Logo and Branding: Size RecordsPosted: May 9, 2012
Size is an independent record label owned and run by Swedish DJ and producer Steve Angello. This month sees the launch of the labels new visual identity, created by ‘supermodernist’ design agency Face in collaboration with Vltranegro, that moves it away from a saturated club aesthetic and appropriates the art-house qualities of high fashion.
“Steve Angello is 1/3 of Swedish House Mafia, and in his own time he is a renown producer DJ and artist. His record label – called Size – needed a cosmetic update, and Face helped along with famous graphic designer Vltranegro to develop a new, fresh, artsy and functional system to communicate the releases, concerts and just about everything else in mind.”
- Taken from the Face website
I am not usually a proponent of ‘cosmetic’ updates but I think that labelling it as such is underselling the result. The simple sans serif typographical construction of the logo-type and its expanding character spacing to resolve the name and, in my opinion (I own quite a few Size releases), the building nature of the tracks is really nice idea. Optically the SI appears a little tight, the ‘S’ a touch scruffy and the full stop perhaps superfluous. Nevertheless, united they appear to fit the proportions of the golden spiral so technically should be ‘perfect’. The thick black borders, cream and black colour palette and the flourishes of an accompanying serif typographic selection across the collaterals deliver a timeless elegance that has a familiar but interesting art-like quality that is cut with editorial and high fashion sensibilities. Set alongside a non-hierarchical layout, consistent type-size and small logo-mark (updated to include a circular frame) offers a really interesting union of classic detail and modernistic reference that intelligently characterises the convergence of design, dance music and high fashion.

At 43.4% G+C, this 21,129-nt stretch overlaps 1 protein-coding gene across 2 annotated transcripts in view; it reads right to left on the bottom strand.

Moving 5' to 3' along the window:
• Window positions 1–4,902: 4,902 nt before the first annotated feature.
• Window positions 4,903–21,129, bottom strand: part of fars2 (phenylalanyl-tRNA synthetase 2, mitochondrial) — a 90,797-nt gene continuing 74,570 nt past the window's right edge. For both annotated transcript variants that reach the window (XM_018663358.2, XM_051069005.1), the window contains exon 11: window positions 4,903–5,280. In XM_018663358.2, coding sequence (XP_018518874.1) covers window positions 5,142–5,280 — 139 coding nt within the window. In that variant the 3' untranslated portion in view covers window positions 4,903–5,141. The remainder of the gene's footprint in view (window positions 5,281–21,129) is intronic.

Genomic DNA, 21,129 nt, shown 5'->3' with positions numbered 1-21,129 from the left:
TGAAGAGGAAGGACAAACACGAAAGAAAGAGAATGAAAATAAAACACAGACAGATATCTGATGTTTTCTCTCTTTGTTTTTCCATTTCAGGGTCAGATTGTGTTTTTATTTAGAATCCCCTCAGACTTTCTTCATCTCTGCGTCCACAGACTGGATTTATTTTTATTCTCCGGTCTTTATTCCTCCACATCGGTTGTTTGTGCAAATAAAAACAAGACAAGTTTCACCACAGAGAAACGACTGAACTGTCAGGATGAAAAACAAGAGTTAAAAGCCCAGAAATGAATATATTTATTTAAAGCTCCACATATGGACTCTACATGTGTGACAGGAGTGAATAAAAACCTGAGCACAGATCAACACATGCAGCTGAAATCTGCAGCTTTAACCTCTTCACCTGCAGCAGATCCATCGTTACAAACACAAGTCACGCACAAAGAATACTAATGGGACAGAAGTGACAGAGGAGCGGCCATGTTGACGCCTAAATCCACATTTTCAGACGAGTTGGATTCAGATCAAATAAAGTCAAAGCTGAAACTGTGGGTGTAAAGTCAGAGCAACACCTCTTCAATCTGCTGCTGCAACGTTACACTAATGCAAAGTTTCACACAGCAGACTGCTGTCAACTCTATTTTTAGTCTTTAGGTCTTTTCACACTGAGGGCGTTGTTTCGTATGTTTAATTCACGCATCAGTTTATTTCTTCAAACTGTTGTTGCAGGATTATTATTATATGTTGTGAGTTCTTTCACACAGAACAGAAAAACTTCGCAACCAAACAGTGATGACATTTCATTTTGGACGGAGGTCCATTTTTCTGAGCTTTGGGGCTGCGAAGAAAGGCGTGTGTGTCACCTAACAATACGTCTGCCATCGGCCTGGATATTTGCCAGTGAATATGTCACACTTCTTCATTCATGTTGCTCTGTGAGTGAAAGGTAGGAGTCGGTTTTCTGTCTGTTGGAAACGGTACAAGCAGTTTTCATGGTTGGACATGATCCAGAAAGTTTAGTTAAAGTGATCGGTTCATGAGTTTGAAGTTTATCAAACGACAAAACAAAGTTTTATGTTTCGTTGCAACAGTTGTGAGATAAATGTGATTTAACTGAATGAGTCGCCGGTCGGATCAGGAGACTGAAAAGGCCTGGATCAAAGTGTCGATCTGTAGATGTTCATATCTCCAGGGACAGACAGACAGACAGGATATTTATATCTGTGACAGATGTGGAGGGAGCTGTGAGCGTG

The result is restrained but not entirely reflective of the increasingly rock n’ roll behaviour of Steve Angello, it is certainly self-assured and perhaps captures his aspirations to be received as an artist, but for the breadth and energy of the market I am not sure it is entirely appropriate. It does however successfully present the events and music as a far more sophisticated, high value proposition that introduces a new aesthetic to a visually tired industry.
Visit the BP&O Logo Gallery for a chronological guide to all the identities reviewed on BP&O.
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